I operate one of the tutoring companies that offers services to children through the NCLB act (please see my website at www.WenatcheeTutoring.com for further information). There are many reasons I hope SES will continue, but with some significant adjustments that would both benefit students and satisfy taxpayers funding the program, which I will outline below.
I want to share the impact we have been able to have on low-income students from these under-performing schools. Last year, ALL of our students made measurable gains during the limited hours they had with us. Some, in as few as 10-12 hours of reading instruction, gained 2-3 YEARS in reading level. That is, quite frankly, remarkable, and I attribute much of that success to our small or individual classes and certified teachers, coupled with our specialized teaching method. Moreover, the students we serve seem to be those who have never had individualized attention, and once they do, they THRIVE. (If it would be helpful, I can be contacted via Facebook or on my website and I happy to provide data on our actual student results from last year.)
I see two major issues with the SES program. Of greatest concern is the selection process of tutoring agencies for which the inclusion criteria are too broad. Some agencies have repeatedly produced poor results and yet are allowed back in, year after year. These are companies who exploit the program, pairing under-trained "tutors" with far too many students. There seems to be no real system in place for districts to evaluate providers' performance and determine the effectiveness of their services. I strongly suggest that law-makers revise the SES program to allow districts to assist in the selection of tutoring agencies, based on their actual performance, student gain, and parent/school reports. There must be a way for the good tutoring agencies to be distinguished from those that simply roll into town, bombard everyone with fancy incentives ("Enroll with us and you get an iPod"), and then employ sub-par strategies. SES should be affiliated with companies hiring certified teachers who are qualified to instruct students in reading and math. As it is, some tutoring companies employ high-school students to provide instruction! That is inappropriate for a federally-funded program. No one less-qualified than a certified classroom teacher should be administering tutoring services to students struggling with foundational skills like reading and math.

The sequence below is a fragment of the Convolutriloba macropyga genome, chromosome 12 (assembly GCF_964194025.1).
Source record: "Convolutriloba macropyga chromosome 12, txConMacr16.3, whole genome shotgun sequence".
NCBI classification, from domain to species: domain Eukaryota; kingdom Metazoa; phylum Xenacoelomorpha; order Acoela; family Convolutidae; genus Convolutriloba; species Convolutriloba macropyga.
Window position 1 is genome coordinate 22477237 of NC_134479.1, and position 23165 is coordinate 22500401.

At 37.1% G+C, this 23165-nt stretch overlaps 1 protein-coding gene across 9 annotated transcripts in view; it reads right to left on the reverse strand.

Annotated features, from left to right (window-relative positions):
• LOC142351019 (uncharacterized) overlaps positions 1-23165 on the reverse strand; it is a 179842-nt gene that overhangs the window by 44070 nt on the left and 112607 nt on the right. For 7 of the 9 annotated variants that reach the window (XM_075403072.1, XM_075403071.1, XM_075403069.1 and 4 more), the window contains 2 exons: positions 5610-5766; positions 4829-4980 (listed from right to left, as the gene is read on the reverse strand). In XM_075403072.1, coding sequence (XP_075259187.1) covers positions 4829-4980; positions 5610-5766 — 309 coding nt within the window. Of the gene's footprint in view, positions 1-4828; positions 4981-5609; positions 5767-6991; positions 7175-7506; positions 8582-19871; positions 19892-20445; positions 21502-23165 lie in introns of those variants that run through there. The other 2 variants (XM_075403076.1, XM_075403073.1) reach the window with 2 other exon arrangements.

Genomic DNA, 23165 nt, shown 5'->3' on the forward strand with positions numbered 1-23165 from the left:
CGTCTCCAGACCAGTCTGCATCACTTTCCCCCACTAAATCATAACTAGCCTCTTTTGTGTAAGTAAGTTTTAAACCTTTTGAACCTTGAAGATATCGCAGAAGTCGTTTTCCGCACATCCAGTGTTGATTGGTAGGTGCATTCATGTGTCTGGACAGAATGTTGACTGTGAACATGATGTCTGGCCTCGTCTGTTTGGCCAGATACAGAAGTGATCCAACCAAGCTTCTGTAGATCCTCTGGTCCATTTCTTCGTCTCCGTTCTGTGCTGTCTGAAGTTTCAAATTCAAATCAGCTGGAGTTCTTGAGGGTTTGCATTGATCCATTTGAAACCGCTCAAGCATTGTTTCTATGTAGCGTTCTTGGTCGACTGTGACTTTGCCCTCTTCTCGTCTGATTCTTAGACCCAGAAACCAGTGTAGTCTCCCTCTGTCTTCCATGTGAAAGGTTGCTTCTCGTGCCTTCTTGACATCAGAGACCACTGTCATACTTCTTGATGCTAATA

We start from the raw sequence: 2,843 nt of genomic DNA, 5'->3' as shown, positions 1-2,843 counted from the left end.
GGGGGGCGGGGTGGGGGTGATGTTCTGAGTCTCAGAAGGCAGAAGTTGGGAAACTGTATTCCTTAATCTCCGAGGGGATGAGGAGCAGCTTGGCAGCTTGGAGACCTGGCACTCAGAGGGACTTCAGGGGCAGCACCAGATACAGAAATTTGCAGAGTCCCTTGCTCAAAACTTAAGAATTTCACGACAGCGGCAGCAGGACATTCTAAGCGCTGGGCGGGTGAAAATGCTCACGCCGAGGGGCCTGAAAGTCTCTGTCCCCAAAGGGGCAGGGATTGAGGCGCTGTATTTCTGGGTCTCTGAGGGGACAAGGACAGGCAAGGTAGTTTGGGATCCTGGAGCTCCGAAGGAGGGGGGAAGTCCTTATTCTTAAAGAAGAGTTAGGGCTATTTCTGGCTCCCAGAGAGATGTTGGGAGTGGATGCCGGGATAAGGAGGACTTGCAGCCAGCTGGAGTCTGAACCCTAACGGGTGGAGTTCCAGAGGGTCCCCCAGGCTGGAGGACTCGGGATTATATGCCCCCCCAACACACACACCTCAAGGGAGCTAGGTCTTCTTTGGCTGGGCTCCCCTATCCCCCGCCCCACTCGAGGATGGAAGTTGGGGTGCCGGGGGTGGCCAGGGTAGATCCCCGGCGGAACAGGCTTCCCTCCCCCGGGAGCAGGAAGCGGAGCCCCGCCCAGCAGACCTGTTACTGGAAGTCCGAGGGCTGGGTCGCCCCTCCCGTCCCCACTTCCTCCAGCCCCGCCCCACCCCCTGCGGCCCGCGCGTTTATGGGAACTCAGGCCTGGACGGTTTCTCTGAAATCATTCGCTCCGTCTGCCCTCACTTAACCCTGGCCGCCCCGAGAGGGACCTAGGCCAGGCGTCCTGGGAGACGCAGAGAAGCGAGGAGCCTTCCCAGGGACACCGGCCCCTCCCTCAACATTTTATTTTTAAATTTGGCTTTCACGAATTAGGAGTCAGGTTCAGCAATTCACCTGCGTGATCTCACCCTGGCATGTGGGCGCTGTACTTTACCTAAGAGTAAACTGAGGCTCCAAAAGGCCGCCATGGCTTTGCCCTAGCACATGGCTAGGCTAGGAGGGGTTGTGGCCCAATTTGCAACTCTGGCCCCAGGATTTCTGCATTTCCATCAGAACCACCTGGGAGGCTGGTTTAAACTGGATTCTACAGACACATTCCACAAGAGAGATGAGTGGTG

Finally, I would suggest that policy-makers entertain the idea of having SES not be restricted to after-school hours, but that QUALIFIED agencies be let into schools to work with students during the day. Many of them are not making any progress at all in their regular classes, and if a student who is failing a pull-out reading class could be instead paired with a proven tutor, we would see remarkable progress without the necessity for students to elongate their already exhausting day. Parents wouldn't have to rearrange schedules, and classroom teachers could have first-hand knowledge of the extra tutoring, letting teachers and tutors work together.